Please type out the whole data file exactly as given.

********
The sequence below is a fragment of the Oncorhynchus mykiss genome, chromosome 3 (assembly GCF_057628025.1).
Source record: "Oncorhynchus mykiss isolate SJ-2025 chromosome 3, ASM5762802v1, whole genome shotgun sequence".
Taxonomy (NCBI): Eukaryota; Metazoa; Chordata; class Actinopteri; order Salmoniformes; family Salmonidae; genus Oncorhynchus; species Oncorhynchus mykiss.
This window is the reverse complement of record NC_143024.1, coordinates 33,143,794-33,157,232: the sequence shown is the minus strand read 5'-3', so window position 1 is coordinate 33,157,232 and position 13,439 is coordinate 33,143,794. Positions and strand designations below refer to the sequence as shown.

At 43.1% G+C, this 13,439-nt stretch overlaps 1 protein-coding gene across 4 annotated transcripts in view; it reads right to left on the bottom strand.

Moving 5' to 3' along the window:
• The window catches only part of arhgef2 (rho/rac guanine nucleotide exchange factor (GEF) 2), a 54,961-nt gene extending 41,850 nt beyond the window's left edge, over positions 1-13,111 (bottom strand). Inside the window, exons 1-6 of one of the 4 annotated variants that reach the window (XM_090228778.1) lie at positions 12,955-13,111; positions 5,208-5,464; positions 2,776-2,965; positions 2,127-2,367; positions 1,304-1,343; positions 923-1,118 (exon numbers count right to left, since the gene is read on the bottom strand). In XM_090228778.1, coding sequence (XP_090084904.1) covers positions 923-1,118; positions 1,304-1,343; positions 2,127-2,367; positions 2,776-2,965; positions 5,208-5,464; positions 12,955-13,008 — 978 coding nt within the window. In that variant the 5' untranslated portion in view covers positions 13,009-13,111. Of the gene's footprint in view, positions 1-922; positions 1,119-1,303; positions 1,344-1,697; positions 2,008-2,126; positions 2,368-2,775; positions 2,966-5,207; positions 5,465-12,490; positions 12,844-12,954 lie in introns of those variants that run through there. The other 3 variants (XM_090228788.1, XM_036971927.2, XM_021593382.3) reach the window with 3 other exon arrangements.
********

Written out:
The sequence below is a fragment of the Oncorhynchus mykiss genome, chromosome 3 (assembly GCF_057628025.1).
Source record: "Oncorhynchus mykiss isolate SJ-2025 chromosome 3, ASM5762802v1, whole genome shotgun sequence".
Taxonomy (NCBI): Eukaryota; Metazoa; Chordata; class Actinopteri; order Salmoniformes; family Salmonidae; genus Oncorhynchus; species Oncorhynchus mykiss.
This window is the reverse complement of record NC_143024.1, coordinates 33,143,794-33,157,232: the sequence shown is the minus strand read 5'-3', so window position 1 is coordinate 33,157,232 and position 13,439 is coordinate 33,143,794. Positions and strand designations below refer to the sequence as shown.

At 43.1% G+C, this 13,439-nt stretch overlaps 1 protein-coding gene across 4 annotated transcripts in view; it reads right to left on the bottom strand.

Moving 5' to 3' along the window:
• The window catches only part of arhgef2 (rho/rac guanine nucleotide exchange factor (GEF) 2), a 54,961-nt gene extending 41,850 nt beyond the window's left edge, over positions 1-13,111 (bottom strand). Inside the window, exons 1-6 of one of the 4 annotated variants that reach the window (XM_090228778.1) lie at positions 12,955-13,111; positions 5,208-5,464; positions 2,776-2,965; positions 2,127-2,367; positions 1,304-1,343; positions 923-1,118 (exon numbers count right to left, since the gene is read on the bottom strand). In XM_090228778.1, coding sequence (XP_090084904.1) covers positions 923-1,118; positions 1,304-1,343; positions 2,127-2,367; positions 2,776-2,965; positions 5,208-5,464; positions 12,955-13,008 — 978 coding nt within the window. In that variant the 5' untranslated portion in view covers positions 13,009-13,111. Of the gene's footprint in view, positions 1-922; positions 1,119-1,303; positions 1,344-1,697; positions 2,008-2,126; positions 2,368-2,775; positions 2,966-5,207; positions 5,465-12,490; positions 12,844-12,954 lie in introns of those variants that run through there. The other 3 variants (XM_090228788.1, XM_036971927.2, XM_021593382.3) reach the window with 3 other exon arrangements.